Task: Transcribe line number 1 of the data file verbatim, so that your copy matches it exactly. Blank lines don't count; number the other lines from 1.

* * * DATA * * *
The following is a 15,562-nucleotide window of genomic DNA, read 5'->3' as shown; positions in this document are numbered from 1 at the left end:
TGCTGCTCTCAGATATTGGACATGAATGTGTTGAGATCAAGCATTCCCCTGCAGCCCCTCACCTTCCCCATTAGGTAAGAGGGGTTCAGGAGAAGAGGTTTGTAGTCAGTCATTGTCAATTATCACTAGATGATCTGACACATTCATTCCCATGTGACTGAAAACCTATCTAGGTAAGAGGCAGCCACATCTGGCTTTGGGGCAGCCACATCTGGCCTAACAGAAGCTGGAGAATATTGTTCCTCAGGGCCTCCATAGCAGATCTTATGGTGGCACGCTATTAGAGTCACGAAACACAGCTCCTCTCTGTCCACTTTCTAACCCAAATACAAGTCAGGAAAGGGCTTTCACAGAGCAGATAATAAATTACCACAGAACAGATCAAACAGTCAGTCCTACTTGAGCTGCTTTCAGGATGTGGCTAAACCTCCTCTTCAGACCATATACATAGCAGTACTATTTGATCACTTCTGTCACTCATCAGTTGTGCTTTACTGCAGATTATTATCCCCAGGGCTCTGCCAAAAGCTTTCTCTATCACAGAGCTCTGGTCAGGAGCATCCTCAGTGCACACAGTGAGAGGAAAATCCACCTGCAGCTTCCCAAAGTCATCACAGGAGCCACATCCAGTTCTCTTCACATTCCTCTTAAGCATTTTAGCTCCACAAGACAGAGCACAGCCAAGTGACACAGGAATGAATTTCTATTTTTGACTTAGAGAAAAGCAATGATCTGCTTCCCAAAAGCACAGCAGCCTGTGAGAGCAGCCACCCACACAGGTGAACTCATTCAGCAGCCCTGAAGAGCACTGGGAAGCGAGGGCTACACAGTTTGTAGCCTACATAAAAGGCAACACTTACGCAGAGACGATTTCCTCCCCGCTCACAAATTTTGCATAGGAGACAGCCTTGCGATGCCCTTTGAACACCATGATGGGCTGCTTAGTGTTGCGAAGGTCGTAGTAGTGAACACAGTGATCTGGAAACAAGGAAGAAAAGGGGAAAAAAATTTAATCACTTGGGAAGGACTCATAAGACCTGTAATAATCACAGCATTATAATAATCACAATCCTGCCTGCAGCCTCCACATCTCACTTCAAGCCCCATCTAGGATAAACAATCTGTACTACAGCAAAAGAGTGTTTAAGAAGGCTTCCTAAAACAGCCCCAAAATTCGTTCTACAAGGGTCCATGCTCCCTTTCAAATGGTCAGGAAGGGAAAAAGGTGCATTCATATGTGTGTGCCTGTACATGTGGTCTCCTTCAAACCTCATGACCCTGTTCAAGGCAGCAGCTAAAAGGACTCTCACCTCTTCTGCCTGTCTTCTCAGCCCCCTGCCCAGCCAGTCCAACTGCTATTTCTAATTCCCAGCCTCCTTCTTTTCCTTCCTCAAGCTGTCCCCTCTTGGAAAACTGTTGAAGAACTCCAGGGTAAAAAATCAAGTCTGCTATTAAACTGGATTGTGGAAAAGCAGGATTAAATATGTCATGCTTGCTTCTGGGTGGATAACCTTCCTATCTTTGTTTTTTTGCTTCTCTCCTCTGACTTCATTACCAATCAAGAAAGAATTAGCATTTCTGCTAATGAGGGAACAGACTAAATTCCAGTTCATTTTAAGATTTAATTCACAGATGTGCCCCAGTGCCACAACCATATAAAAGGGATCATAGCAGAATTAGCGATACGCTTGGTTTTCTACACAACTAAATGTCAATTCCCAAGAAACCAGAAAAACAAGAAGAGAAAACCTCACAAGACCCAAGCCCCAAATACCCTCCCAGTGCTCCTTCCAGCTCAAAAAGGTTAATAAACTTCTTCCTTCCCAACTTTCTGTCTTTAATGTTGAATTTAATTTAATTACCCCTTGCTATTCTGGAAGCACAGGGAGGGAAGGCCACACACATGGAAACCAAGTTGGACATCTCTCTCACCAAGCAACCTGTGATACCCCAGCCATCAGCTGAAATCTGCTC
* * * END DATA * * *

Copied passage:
The following is a 15,562-nucleotide window of genomic DNA, read 5'->3' as shown; positions in this document are numbered from 1 at the left end: